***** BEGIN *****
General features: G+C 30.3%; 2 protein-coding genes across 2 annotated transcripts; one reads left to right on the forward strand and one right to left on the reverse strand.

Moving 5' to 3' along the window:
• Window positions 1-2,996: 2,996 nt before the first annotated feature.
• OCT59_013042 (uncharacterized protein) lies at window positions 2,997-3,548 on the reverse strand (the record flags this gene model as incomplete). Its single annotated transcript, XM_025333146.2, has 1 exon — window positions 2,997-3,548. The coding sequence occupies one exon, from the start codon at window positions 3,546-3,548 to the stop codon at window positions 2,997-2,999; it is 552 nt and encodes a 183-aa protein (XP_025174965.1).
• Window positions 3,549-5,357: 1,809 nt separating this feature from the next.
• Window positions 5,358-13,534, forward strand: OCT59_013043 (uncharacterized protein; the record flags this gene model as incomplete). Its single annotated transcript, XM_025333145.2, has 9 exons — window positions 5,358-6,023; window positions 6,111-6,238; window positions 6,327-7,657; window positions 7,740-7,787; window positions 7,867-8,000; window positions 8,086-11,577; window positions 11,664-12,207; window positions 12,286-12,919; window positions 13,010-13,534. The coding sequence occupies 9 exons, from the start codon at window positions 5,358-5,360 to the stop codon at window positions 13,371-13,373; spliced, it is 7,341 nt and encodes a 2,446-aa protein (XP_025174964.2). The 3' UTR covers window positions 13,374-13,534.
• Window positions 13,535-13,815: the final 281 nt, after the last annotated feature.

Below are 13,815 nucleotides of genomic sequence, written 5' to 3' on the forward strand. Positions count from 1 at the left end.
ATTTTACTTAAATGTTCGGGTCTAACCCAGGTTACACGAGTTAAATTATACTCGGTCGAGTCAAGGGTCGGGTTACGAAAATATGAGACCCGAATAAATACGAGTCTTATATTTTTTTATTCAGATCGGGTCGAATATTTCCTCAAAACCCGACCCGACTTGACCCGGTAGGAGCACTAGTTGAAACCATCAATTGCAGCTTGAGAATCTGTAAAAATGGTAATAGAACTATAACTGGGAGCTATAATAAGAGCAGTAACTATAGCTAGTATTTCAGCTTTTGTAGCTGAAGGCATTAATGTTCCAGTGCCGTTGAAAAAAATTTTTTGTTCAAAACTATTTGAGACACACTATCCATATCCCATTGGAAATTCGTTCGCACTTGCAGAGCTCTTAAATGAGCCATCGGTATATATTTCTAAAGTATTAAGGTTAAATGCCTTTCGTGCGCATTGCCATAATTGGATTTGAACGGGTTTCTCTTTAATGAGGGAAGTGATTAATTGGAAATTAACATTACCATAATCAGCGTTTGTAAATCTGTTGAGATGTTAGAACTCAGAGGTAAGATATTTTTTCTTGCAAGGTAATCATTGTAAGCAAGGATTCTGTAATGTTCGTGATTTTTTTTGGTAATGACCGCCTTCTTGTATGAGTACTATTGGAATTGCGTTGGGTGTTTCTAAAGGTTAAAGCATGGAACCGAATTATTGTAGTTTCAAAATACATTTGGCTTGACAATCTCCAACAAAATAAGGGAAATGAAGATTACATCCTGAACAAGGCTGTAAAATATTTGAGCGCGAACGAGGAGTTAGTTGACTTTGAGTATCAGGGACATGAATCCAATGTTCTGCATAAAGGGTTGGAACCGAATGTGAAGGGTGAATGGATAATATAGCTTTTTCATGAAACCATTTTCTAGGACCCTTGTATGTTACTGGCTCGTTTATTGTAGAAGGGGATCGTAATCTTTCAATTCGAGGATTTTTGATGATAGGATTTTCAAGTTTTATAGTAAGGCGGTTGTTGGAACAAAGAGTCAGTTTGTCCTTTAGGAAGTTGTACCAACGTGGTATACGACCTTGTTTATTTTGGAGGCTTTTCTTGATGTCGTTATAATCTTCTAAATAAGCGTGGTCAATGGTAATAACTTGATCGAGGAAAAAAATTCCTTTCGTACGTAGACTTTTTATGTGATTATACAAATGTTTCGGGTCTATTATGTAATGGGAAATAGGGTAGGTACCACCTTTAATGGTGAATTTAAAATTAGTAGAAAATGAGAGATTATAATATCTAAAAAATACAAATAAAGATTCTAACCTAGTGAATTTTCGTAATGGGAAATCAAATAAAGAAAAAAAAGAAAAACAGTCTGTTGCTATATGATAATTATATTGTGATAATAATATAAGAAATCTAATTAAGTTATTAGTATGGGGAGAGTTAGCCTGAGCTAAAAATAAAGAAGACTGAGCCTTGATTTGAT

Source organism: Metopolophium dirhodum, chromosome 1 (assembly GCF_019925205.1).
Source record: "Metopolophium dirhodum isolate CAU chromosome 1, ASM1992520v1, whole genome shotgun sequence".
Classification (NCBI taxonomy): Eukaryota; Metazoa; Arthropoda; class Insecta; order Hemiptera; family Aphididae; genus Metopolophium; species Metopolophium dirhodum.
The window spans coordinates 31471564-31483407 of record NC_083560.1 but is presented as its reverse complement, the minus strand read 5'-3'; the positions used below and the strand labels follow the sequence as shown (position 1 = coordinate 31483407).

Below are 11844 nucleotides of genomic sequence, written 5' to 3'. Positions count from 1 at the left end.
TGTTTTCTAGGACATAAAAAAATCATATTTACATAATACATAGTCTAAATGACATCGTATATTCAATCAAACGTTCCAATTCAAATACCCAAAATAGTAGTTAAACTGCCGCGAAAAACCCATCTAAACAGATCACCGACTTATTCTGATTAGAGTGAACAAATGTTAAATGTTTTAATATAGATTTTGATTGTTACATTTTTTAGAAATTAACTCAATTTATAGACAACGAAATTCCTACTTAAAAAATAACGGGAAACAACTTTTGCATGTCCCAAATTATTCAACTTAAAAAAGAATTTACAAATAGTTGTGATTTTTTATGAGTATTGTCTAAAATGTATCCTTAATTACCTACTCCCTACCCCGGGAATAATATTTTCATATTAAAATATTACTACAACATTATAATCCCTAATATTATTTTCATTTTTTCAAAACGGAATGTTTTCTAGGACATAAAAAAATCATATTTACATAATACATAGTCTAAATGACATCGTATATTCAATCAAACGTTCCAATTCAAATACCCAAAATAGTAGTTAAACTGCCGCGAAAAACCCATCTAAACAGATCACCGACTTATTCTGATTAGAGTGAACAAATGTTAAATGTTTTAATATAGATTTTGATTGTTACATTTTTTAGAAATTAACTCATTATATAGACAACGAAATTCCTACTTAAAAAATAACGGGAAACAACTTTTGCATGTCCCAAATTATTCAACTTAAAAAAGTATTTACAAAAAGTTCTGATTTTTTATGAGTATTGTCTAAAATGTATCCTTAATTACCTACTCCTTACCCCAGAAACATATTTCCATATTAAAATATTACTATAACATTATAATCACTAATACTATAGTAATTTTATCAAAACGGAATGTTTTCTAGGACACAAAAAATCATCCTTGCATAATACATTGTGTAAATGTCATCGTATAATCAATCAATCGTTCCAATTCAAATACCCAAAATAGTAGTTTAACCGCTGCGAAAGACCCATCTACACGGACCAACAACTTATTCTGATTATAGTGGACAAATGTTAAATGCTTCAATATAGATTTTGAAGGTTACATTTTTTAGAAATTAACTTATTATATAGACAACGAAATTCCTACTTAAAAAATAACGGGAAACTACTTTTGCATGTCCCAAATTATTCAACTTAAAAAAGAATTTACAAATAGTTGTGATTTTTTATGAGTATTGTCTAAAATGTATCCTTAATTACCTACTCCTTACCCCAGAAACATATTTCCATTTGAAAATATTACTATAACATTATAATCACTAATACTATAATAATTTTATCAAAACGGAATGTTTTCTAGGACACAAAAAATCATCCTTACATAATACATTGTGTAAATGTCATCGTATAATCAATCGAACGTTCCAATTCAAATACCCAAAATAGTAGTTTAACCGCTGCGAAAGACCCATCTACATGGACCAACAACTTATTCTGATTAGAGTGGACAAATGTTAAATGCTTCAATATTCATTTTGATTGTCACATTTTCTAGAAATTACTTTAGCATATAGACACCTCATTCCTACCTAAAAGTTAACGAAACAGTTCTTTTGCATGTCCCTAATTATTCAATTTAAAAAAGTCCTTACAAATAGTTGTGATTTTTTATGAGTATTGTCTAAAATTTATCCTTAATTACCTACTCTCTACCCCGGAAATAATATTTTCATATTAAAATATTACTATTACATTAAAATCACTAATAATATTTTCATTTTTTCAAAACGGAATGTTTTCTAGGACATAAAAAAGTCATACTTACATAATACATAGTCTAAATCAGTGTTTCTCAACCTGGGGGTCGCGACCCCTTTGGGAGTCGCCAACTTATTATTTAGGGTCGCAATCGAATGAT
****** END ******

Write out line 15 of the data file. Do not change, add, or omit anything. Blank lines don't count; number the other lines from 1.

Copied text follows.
TGTTTTCTAGGACATAAAAAAATCATATTTACATAATACATAGTCTAAATGACATCGTATATTCAATCAAACGTTCCAATTCAAATACCCAAAATAGTAGTTAAACTGCCGCGAAAAACCCATCTAAACAGATCACCGACTTATTCTGATTAGAGTGAACAAATGTTAAATGTTTTAATATAGATTTTGATTGTTACATTTTTTAGAAATTAACTCAATTTATAGACAACGAAATTCCTACTTAAAAAATAACGGGAAACAACTTTTGCATGTCCCAAATTATTCAACTTAAAAAAGAATTTACAAATAGTTGTGATTTTTTATGAGTATTGTCTAAAATGTATCCTTAATTACCTACTCCCTACCCCGGGAATAATATTTTCATATTAAAATATTACTACAACATTATAATCCCTAATATTATTTTCATTTTTTCAAAACGGAATGTTTTCTAGGACATAAAAAAATCATATTTACATAATACATAGTCTAAATGACATCGTATATTCAATCAAACGTTCCAATTCAAATACCCAAAATAGTAGTTAAACTGCCGCGAAAAACCCATCTAAACAGATCACCGACTTATTCTGATTAGAGTGAACAAATGTTAAATGTTTTAATATAGATTTTGATTGTTACATTTTTTAGAAATTAACTCATTATATAGACAACGAAATTCCTACTTAAAAAATAACGGGAAACAACTTTTGCATGTCCCAAATTATTCAACTTAAAAAAGTATTTACAAAAAGTTCTGATTTTTTATGAGTATTGTCTAAAATGTATCCTTAATTACCTACTCCTTACCCCAGAAACATATTTCCATATTAAAATATTACTATAACATTATAATCACTAATACTATAGTAATTTTATCAAAACGGAATGTTTTCTAGGACACAAAAAATCATCCTTGCATAATACATTGTGTAAATGTCATCGTATAATCAATCAATCGTTCCAATTCAAATACCCAAAATAGTAGTTTAACCGCTGCGAAAGACCCATCTACACGGACCAACAACTTATTCTGATTATAGTGGACAAATGTTAAATGCTTCAATATAGATTTTGAAGGTTACATTTTTTAGAAATTAACTTATTATATAGACAACGAAATTCCTACTTAAAAAATAACGGGAAACTACTTTTGCATGTCCCAAATTATTCAACTTAAAAAAGAATTTACAAATAGTTGTGATTTTTTATGAGTATTGTCTAAAATGTATCCTTAATTACCTACTCCTTACCCCAGAAACATATTTCCATTTGAAAATATTACTATAACATTATAATCACTAATACTATAATAATTTTATCAAAACGGAATGTTTTCTAGGACACAAAAAATCATCCTTACATAATACATTGTGTAAATGTCATCGTATAATCAATCGAACGTTCCAATTCAAATACCCAAAATAGTAGTTTAACCGCTGCGAAAGACCCATCTACATGGACCAACAACTTATTCTGATTAGAGTGGACAAATGTTAAATGCTTCAATATTCATTTTGATTGTCACATTTTCTAGAAATTACTTTAGCATATAGACACCTCATTCCTACCTAAAAGTTAACGAAACAGTTCTTTTGCATGTCCCTAATTATTCAATTTAAAAAAGTCCTTACAAATAGTTGTGATTTTTTATGAGTATTGTCTAAAATTTATCCTTAATTACCTACTCTCTACCCCGGAAATAATATTTTCATATTAAAATATTACTATTACATTAAAATCACTAATAATATTTTCATTTTTTCAAAACGGAATGTTTTCTAGGACATAAAAAAGTCATACTTACATAATACATAGTCTAAATCAGTGTTTCTCAACCTGGGGGTCGCGACCCCTTTGGGAGTCGCCAACTTATTATTTAGGGTCGCAATCGAATGAT